Michael Hepburn and Glenn A. Miller, Ph.D., Molecular Profiling Laboratory, Genzyme, Framingham, MA
The search for sequence variations in genomic DNA is important in the study of genes that play a role in the development of cancer and a variety of other single and multiple gene disorders. A wide variety of different methods to detect DNA sequence variations have been developed (Dianzani, 1993). One of these methods, denaturing gradient gel electrophoresis (DGGE), has been shown to be a sensitive, reproducible, reliable technology for use in many research environments (Myers, 1985a; 1985b; 1987).
DGGE involves electrophoresis of double stranded DNA fragments through a polyacrylamide gel containing a linear gradient of denaturant. As the fragment migrates through the denaturant gradient the strands begin to melt. The melting profile of a given DNA duplex is predominantly determined by its base sequence with greater GC content resulting in higher melting temperatures. The ability of DGGE to detect sequence alterations is based on the differential melting characteristics of homoduplex DNA versus heteroduplex DNA. As heteroduplex DNA migrates through the denaturant gradient the areas of non-homology melt at a lower temperature than the comparable homoduplex region. This results in an area of decreased mobility within the fragment, retarding its progress through the gel. This reduction in mobility results in a separation of homoduplex from heteroduplex fragments thereby identifying a region of sequence alteration.
The melting characteristics of a double stranded DNA fragment can be predicted a priori, allowing one to predetermine the conditions under which all alterations within that fragment should theoretically be resolved. The juxtaposition of GC-rich and AT-rich regions commonly seen within the human genome often result in complex melting profiles with adjacent domains demonstrating widely divergent melting temperatures. Such multiple melting domain fragments do not permit the resolution of sequence alterations in the higher melting temperature domains due to the more rapid melting of the lower temperature domains. The addition of a GC rich sequence, (GC clamp), to the 3' or 5' end of an amplicon results in a single melting domain across the fragment, thus allowing the detection of sequence variation across the entirety of the sequence (Myers, 1985c). The prediction of melting domains within a DNA fragment of known sequence has been reduced to a computer algorithm by Lerman and co-workers (Lerman, 1987). The melting profiles determined for the current work were performed using an adaptation of Lermans MELT program created by Bio-Rad, called MacMelt software.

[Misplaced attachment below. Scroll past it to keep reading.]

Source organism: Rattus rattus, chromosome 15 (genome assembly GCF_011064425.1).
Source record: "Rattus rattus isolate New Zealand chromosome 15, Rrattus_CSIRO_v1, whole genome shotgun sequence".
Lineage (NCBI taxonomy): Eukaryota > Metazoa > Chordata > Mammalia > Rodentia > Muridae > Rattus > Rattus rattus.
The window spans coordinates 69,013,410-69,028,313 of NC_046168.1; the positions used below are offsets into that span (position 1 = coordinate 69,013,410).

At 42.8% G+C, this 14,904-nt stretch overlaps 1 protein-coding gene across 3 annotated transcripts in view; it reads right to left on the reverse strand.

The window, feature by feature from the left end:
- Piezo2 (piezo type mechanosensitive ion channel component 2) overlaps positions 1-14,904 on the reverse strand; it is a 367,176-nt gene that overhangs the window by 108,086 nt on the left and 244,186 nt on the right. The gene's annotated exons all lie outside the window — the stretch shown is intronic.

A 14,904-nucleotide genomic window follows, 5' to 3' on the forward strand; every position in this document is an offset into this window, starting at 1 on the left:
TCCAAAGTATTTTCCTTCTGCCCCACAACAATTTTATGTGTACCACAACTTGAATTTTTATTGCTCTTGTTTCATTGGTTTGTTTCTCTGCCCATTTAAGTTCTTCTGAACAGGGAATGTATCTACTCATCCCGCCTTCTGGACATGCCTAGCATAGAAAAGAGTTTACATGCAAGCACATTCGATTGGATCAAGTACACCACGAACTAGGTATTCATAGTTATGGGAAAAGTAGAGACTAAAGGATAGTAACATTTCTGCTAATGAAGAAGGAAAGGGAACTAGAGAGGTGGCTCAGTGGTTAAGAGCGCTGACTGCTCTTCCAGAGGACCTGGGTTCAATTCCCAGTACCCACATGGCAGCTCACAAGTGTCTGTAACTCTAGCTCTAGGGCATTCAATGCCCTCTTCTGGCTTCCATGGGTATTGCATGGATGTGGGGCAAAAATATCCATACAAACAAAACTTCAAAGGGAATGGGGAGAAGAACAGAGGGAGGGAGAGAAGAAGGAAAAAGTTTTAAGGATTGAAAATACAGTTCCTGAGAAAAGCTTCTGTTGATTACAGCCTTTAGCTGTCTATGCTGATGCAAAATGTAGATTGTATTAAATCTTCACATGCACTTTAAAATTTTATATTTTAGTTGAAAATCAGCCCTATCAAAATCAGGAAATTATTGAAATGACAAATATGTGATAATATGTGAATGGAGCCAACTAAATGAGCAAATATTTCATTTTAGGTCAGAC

This study presents our efforts within a model system to determine the feasibility of using DGGE in a clinical environment for the detection of mutations in the mismatch repair genes relevant to the development of Hereditary Non-Polyposis Colon Cancer. We selected exon 4 of the hMSH2 gene as a model system for analysis. A series of mutations was created by site directed mutagenesis in an exon 4 containing clone. The individual mutant-containing clones were then analyzed via DGGE to determine the limits of detection of the system.
Materials and Methods
SITE-DIRECTED MUTAGENESIS OF hMSH2 EXON 4
A series of mutations was designed across an amplified region of hMSH2 exon 4. To accomplish the mutagenesis, a series of exon 4 specific PCR primers each with a single base change corresponding to the designed mutation was synthesized. The incorporation of the single base change within the primer resulted in the site-directed mutagenesis of the amplified product. As the mutagenic primers were internal to a larger exon 4 fragment, subsequent amplification of the larger product resulted in an amplified exon 4 containing a known mutation at a known site. The amplified, mutagenized fragment was then cloned into a pGEM-T vector and selected clones were sequenced to verify the presence of the mutation. All subsequent DGGE model experiments were then completed using the cloned material.
The design of DGGE primers follows the general principles of PCR primer design with respect to sequence specificity, lack of internal homology and minimal primer dimer formation. In addition, a GC-rich sequence or clamp is often appended to one of the primers. Such a clamp can be of various lengths and base composition as determined by its ability to produce a single melting domain for the sequence under study. For clinical laboratory use additional criteria include: uniform PCR conditions, amplification of exonic regions inclusive of exon/intron boundaries and a minimum of different DGGE conditions.
The exon 4 model used in this study is an exception to some of these criteria; its purpose was to test the limits of the DGGE assay. To illustrate the general appearance of melt profiles, Figure 1a shows the profile of amplicons with a high divergence from the ideal profile. Figure 1b shows the ideal melting profile achievable with a GC-clamp where the amplicon melts within a single domain.
The polymerase chain reactions consisted of 0.6 micromolar of each primer pair, 250 nanograms of cloned DNA, 10 mM Tris-HCl, pH 8.3, 3 mM MgCl2, 50 mM KCl, 200 M NTPs, 2 units of Taq enzyme, and a 2.5 M final concentration of betaine in a volume of 50 l. The cycling protocol consisted of 32 cycles of 94 degrees for 30 seconds, 55 degrees for 30 seconds, 72 degrees for 1 minute followed by a 5 minute extension at 72 degrees.